Badly designed and implemented outdoor lighting such as street lights, house lights, business lights and lit signs all contribute to light pollution. This negatively effects not only our night sky but our nocturnal environment, the ecology of it, which in-turn effects people, wildlife and even air quality.
The effects of light pollution are not confined to the city or town itself that is causing it. This photo I took shows the light dome (skyglow) from Kitchener and Waterloo in Ontario, rising into the night sky and washing out the stars. It was taken a 30 minute drive outside of the cities, near Linwood, Ontario.[fusion_builder_container hundred_percent=”yes” overflow=”visible”][fusion_builder_row][fusion_builder_column type=”1_1″ background_position=”left top” background_color=”” border_size=”” border_color=”” border_style=”solid” spacing=”yes” background_image=”” background_repeat=”no-repeat” padding=”” margin_top=”0px” margin_bottom=”0px” class=”” id=”” animation_type=”” animation_speed=”0.3″ animation_direction=”left” hide_on_mobile=”no” center_content=”no” min_height=”none”]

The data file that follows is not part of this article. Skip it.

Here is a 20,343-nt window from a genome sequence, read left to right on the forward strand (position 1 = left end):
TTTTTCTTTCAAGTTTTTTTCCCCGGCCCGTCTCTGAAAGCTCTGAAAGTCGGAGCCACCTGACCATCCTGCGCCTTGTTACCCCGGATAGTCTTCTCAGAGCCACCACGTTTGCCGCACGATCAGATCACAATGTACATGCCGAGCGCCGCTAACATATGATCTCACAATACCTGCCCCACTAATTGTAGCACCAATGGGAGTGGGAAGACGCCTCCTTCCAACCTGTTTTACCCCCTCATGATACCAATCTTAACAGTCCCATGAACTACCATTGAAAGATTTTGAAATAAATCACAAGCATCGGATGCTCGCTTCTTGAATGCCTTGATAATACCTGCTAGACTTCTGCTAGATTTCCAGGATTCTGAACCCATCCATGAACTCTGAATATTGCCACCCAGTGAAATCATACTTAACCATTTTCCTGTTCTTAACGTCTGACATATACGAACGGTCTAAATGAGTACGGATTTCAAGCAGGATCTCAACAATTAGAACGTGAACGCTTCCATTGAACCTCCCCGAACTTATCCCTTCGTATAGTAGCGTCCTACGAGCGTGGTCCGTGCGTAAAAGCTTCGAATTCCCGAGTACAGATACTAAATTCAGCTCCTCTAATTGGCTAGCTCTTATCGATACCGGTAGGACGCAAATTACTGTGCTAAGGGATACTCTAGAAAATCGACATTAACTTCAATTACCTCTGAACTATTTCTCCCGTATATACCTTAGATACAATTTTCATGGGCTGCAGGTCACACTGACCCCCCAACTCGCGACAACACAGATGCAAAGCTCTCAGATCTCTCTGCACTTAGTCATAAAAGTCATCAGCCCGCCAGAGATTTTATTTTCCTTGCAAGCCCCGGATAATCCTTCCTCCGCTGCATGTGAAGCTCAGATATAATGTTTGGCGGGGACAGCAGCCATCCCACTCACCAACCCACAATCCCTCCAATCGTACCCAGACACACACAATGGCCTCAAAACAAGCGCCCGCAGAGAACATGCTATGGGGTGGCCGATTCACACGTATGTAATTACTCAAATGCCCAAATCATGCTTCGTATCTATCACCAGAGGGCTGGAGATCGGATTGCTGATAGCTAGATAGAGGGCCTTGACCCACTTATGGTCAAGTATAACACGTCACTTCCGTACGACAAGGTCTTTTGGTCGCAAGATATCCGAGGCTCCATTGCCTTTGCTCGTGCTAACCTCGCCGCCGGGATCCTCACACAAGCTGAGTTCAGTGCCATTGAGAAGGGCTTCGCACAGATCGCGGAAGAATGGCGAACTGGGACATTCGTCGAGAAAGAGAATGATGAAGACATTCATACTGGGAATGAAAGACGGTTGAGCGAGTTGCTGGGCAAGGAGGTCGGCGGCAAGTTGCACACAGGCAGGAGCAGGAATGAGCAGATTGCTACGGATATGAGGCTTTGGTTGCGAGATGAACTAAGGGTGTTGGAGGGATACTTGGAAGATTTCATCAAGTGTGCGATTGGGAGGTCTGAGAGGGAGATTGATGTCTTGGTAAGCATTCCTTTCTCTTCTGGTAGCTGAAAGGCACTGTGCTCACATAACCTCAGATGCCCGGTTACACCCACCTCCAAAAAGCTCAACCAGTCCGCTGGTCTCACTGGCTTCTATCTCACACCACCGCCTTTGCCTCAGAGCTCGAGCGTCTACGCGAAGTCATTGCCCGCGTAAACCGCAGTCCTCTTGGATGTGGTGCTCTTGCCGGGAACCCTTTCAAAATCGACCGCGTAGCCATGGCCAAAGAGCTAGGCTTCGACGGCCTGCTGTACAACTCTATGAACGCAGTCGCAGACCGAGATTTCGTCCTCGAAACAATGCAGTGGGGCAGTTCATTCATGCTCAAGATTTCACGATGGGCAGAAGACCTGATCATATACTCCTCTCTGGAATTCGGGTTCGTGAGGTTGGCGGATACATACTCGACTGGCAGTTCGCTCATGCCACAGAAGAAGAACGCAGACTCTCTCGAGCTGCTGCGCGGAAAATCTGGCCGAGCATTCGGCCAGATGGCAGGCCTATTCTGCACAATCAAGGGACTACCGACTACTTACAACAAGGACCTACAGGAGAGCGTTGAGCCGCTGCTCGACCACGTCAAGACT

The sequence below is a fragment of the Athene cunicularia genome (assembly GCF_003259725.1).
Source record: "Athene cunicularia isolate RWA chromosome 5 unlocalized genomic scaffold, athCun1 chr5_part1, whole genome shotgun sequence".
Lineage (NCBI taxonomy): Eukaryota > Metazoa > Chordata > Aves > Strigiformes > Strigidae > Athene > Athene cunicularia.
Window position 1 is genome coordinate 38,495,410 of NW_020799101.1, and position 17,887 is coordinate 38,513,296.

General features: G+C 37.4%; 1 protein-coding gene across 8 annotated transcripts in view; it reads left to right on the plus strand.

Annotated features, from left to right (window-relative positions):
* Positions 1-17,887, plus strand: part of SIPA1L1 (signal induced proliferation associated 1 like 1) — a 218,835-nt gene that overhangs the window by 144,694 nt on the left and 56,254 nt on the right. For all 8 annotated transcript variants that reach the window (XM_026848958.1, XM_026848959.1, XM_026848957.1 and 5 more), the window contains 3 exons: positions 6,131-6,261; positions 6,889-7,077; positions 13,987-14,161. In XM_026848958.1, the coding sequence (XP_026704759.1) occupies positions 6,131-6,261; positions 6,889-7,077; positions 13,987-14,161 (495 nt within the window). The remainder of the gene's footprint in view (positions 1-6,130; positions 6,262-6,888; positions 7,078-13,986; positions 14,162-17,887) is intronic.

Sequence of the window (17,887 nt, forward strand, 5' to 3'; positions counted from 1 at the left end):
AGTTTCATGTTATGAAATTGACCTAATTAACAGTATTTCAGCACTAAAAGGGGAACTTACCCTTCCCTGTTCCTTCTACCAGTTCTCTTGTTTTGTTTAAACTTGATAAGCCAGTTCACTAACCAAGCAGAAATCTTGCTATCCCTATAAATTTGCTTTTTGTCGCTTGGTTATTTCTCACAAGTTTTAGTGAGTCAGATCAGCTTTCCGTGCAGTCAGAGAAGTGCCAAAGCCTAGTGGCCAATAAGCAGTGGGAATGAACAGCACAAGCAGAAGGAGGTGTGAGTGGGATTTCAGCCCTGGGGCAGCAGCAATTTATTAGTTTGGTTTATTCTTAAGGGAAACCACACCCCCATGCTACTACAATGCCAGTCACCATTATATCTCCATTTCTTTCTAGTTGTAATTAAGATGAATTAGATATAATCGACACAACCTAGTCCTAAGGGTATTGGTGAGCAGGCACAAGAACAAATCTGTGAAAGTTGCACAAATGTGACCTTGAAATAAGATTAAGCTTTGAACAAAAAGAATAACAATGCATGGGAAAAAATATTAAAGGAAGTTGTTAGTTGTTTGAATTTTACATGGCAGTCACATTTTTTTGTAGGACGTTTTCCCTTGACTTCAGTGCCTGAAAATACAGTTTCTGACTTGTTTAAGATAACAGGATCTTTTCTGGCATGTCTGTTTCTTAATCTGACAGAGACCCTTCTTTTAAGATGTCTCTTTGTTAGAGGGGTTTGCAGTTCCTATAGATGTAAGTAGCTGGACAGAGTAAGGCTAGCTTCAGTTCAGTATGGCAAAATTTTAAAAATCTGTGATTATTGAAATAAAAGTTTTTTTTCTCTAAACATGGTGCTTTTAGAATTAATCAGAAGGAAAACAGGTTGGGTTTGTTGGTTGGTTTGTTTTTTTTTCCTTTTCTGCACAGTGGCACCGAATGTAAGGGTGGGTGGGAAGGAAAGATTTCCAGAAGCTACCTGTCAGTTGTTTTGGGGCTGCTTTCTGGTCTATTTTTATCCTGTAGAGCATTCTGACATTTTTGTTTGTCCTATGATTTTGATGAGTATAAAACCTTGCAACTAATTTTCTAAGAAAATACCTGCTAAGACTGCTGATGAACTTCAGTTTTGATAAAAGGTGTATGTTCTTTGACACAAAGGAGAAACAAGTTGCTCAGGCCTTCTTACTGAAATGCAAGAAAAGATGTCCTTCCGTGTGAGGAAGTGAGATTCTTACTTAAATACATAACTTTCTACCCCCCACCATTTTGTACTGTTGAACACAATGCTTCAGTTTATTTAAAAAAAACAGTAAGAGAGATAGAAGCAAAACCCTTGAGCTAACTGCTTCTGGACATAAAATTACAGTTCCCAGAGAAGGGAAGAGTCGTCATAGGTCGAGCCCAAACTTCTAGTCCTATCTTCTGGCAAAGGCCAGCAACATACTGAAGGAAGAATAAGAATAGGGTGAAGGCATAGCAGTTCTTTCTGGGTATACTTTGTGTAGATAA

Light pollution created by cities and towns is adversely effecting rural areas around them even. The spread of light pollution has become much like a cancer of the night environment.
Everyone needs to help reduce the spread of it. Shielding outdoor lights, pointing the light down and not up and turning off lights over night when not needed are just a few small things you can do to stop this cancer of the night. Not using LED lights that are bright white which contains a lot of blue wavelength which has been shown to increase skyglow light pollution is also good. Warmer whites with colour temperatures 3000K or less (2200-2700K) are better.
For more information on light pollution and how you can help reduce it visit the International Darksky Association.[/fusion_builder_column][/fusion_builder_row][/fusion_builder_container]